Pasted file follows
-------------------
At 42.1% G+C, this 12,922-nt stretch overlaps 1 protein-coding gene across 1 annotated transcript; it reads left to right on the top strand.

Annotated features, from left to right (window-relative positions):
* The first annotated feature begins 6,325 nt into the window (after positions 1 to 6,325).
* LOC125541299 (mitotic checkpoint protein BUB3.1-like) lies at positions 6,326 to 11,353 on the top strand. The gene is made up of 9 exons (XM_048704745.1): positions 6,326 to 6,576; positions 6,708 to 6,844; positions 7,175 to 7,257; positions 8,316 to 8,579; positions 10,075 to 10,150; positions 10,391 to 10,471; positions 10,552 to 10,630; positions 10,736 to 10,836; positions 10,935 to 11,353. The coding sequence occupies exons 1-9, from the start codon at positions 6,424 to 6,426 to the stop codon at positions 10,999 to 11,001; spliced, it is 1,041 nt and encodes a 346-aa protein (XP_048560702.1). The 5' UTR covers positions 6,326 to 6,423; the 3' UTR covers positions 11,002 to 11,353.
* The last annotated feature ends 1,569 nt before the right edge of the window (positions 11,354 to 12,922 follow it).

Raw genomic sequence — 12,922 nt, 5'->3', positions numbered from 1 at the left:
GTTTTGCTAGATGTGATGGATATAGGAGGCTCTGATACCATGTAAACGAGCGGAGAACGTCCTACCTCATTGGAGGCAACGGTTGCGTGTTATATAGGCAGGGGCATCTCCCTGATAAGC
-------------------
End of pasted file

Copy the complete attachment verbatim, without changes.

At 42.1% G+C, this 12,922-nt stretch overlaps 1 protein-coding gene across 1 annotated transcript; it reads left to right on the top strand.

Annotated features, from left to right (window-relative positions):
* The first annotated feature begins 6,325 nt into the window (after positions 1 to 6,325).
* LOC125541299 (mitotic checkpoint protein BUB3.1-like) lies at positions 6,326 to 11,353 on the top strand. The gene is made up of 9 exons (XM_048704745.1): positions 6,326 to 6,576; positions 6,708 to 6,844; positions 7,175 to 7,257; positions 8,316 to 8,579; positions 10,075 to 10,150; positions 10,391 to 10,471; positions 10,552 to 10,630; positions 10,736 to 10,836; positions 10,935 to 11,353. The coding sequence occupies exons 1-9, from the start codon at positions 6,424 to 6,426 to the stop codon at positions 10,999 to 11,001; spliced, it is 1,041 nt and encodes a 346-aa protein (XP_048560702.1). The 5' UTR covers positions 6,326 to 6,423; the 3' UTR covers positions 11,002 to 11,353.
* The last annotated feature ends 1,569 nt before the right edge of the window (positions 11,354 to 12,922 follow it).

Raw genomic sequence — 12,922 nt, 5'->3', positions numbered from 1 at the left:
GTTTTGCTAGATGTGATGGATATAGGAGGCTCTGATACCATGTAAACGAGCGGAGAACGTCCTACCTCATTGGAGGCAACGGTTGCGTGTTATATAGGCAGGGGCATCTCCCTGATAAGC